On November 27, there was a surprising announcement that manufacturing associations from six CARICOM member states – Barbados, Dominica, Guyana, Jamaica, St Lucia, and Trinidad and Tobago – had formed the CARICOM CMA. The Barbados association currently holds the chairmanship. This association will enable regional manufacturers to coordinate positions and to cooperate to benefit from the CSME.
Although the CPSO has the status of an associate institution, I am assuming that, as in the past, all the regional private sector organisations will be represented at COTED meetings. CARICHAM and CMA should now join the already existing Caribbean Poultry Association, the Sugar Association of the Caribbean, and the West Indies Rum and Spirits Producers Association. The services firms are represented by the Caribbean Network of Service Coalitions.
I would expect that all these regional private sector bodies will now need to be associated with the CPSO, which should be in a position to effectively consult with and coordinate their positions if the regional private sector is to have a unified position. The CPSO, in my view, as the premier regional body, also cannot only confine itself strictly to CSME issues, but must be able to represent the region in bilateral, plurilateral and multilateral trade and economic deliberations where private sector representation is required.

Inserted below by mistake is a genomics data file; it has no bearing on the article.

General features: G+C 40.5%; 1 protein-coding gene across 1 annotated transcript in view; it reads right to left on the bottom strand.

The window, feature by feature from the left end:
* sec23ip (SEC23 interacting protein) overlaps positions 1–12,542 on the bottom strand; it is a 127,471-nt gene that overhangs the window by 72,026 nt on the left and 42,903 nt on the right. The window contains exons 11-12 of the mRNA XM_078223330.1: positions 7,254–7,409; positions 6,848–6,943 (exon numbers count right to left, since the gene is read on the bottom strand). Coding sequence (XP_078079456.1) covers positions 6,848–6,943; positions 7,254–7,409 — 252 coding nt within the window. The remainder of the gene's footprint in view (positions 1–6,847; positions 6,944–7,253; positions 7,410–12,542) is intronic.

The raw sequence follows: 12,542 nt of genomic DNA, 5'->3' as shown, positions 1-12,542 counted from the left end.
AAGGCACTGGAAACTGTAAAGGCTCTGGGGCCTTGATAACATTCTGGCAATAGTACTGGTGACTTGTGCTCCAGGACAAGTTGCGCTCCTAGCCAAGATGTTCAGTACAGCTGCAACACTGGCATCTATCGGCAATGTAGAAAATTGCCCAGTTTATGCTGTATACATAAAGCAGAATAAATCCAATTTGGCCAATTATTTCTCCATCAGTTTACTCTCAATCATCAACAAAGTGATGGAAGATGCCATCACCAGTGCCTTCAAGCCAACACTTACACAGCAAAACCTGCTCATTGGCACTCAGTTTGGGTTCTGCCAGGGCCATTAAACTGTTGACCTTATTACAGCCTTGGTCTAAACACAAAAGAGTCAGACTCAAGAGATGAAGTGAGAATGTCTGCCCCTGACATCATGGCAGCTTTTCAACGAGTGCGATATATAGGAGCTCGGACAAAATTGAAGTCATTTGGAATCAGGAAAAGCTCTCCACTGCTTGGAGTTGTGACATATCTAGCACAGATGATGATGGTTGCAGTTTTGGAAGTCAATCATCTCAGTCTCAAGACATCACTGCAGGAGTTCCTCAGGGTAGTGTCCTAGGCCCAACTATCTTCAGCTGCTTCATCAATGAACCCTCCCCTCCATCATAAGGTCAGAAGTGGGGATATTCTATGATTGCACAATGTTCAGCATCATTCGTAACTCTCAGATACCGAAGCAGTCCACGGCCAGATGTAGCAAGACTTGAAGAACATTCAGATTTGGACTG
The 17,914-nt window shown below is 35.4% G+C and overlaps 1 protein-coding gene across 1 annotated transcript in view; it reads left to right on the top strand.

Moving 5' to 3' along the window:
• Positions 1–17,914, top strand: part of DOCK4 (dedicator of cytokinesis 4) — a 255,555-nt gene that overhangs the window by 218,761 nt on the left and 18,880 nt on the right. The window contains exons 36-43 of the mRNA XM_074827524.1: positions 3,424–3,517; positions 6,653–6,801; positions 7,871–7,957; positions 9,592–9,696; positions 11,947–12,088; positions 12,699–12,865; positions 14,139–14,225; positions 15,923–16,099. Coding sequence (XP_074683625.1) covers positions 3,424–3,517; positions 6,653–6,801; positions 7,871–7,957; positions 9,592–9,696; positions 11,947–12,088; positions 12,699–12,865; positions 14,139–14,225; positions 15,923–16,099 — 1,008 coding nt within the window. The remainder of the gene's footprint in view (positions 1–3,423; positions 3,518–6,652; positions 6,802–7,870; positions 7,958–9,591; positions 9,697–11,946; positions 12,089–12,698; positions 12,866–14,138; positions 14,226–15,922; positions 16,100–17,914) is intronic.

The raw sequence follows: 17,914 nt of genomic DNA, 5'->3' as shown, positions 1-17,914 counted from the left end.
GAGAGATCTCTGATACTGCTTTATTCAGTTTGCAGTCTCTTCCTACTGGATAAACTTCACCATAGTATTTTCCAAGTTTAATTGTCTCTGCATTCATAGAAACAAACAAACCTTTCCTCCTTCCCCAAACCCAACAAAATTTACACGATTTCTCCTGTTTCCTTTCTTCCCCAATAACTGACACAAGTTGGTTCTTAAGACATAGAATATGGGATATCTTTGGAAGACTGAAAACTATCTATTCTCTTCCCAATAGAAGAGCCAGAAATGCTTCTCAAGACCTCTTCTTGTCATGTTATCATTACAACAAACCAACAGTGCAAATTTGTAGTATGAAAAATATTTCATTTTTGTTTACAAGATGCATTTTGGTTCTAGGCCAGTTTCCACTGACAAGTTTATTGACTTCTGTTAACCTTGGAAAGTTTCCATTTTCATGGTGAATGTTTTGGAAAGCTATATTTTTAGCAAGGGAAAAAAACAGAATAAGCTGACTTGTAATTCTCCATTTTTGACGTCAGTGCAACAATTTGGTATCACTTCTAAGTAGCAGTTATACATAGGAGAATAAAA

Although I continue to have questions about the CPSO as constructed and about private sector fragmentation, I am welcoming the establishment of the CPSO, CARICHAM and CMA. I wish them success in their organisation, management and coordination. I want to see the regional private sector actively engaged in CARICOM’s economic recovery and transformation in this time of COVID-19.
Elizabeth Morgan is a specialist in international trade policy and international politics. Email feedback to firstname.lastname@example.org